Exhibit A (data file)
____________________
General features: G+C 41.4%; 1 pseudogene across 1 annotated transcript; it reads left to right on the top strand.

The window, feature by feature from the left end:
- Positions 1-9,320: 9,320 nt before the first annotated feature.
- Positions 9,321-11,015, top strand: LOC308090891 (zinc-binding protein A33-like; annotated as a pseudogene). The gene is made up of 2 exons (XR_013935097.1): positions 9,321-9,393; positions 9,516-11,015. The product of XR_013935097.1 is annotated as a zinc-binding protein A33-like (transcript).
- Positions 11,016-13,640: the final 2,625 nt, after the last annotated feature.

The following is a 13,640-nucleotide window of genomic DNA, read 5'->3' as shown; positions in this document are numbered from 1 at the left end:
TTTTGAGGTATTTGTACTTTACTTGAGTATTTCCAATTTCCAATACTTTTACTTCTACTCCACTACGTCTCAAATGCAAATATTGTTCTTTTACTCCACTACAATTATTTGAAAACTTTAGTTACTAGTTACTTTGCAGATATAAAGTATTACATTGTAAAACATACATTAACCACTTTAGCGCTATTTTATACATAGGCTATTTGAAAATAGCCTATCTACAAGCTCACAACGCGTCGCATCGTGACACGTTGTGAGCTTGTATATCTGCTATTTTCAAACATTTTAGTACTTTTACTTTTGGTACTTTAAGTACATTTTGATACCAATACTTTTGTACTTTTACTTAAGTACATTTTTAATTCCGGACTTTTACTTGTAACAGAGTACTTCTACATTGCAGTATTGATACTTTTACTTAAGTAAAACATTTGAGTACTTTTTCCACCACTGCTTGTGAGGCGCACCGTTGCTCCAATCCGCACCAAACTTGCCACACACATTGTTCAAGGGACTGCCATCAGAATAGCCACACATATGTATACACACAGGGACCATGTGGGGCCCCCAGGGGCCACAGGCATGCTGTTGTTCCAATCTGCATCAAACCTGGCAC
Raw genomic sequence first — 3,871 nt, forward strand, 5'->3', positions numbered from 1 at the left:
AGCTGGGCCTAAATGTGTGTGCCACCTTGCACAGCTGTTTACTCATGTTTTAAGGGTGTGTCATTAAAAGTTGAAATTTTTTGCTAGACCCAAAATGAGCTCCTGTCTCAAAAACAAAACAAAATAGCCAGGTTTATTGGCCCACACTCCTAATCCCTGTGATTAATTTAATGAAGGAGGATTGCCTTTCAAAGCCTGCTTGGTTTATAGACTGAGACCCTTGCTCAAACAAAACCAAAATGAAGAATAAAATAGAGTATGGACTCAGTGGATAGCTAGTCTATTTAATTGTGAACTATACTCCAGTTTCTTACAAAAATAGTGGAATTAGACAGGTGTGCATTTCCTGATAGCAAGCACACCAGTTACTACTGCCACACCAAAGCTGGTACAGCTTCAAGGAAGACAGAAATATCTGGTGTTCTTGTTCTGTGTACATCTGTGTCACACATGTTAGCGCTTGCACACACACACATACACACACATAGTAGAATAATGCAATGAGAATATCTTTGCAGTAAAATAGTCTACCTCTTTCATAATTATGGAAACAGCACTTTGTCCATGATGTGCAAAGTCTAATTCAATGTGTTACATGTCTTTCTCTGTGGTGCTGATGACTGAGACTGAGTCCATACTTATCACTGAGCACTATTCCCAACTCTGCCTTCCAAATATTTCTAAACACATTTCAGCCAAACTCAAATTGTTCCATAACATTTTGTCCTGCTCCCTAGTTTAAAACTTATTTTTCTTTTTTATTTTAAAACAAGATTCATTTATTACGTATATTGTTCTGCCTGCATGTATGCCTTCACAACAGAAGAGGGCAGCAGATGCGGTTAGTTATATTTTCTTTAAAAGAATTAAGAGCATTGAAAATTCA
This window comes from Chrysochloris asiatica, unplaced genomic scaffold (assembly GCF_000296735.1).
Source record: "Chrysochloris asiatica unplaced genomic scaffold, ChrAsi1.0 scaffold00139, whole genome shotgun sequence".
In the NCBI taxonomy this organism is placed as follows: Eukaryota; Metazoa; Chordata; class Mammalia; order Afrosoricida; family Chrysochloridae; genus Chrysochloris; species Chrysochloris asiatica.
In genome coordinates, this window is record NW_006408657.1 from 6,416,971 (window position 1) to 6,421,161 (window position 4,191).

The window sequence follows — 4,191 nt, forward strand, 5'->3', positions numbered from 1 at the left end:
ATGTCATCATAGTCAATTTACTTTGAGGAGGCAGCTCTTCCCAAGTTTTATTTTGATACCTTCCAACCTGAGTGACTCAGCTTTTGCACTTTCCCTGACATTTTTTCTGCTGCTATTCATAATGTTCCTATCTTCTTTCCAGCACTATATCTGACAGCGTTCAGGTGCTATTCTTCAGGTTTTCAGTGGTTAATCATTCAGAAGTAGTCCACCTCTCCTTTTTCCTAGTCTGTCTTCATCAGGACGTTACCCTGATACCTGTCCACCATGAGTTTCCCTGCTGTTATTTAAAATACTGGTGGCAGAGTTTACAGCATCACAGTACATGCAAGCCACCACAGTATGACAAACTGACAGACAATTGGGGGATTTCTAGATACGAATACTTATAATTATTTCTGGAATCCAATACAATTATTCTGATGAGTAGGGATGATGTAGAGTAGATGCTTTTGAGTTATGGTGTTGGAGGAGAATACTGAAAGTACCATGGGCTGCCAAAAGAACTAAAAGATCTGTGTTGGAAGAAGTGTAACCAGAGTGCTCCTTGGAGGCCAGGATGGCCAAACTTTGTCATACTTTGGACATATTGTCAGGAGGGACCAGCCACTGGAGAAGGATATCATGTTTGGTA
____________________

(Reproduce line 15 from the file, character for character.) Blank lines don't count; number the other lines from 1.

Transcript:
ATGTCATCATAGTCAATTTACTTTGAGGAGGCAGCTCTTCCCAAGTTTTATTTTGATACCTTCCAACCTGAGTGACTCAGCTTTTGCACTTTCCCTGACATTTTTTCTGCTGCTATTCATAATGTTCCTATCTTCTTTCCAGCACTATATCTGACAGCGTTCAGGTGCTATTCTTCAGGTTTTCAGTGGTTAATCATTCAGAAGTAGTCCACCTCTCCTTTTTCCTAGTCTGTCTTCATCAGGACGTTACCCTGATACCTGTCCACCATGAGTTTCCCTGCTGTTATTTAAAATACTGGTGGCAGAGTTTACAGCATCACAGTACATGCAAGCCACCACAGTATGACAAACTGACAGACAATTGGGGGATTTCTAGATACGAATACTTATAATTATTTCTGGAATCCAATACAATTATTCTGATGAGTAGGGATGATGTAGAGTAGATGCTTTTGAGTTATGGTGTTGGAGGAGAATACTGAAAGTACCATGGGCTGCCAAAAGAACTAAAAGATCTGTGTTGGAAGAAGTGTAACCAGAGTGCTCCTTGGAGGCCAGGATGGCCAAACTTTGTCATACTTTGGACATATTGTCAGGAGGGACCAGCCACTGGAGAAGGATATCATGTTTGGTA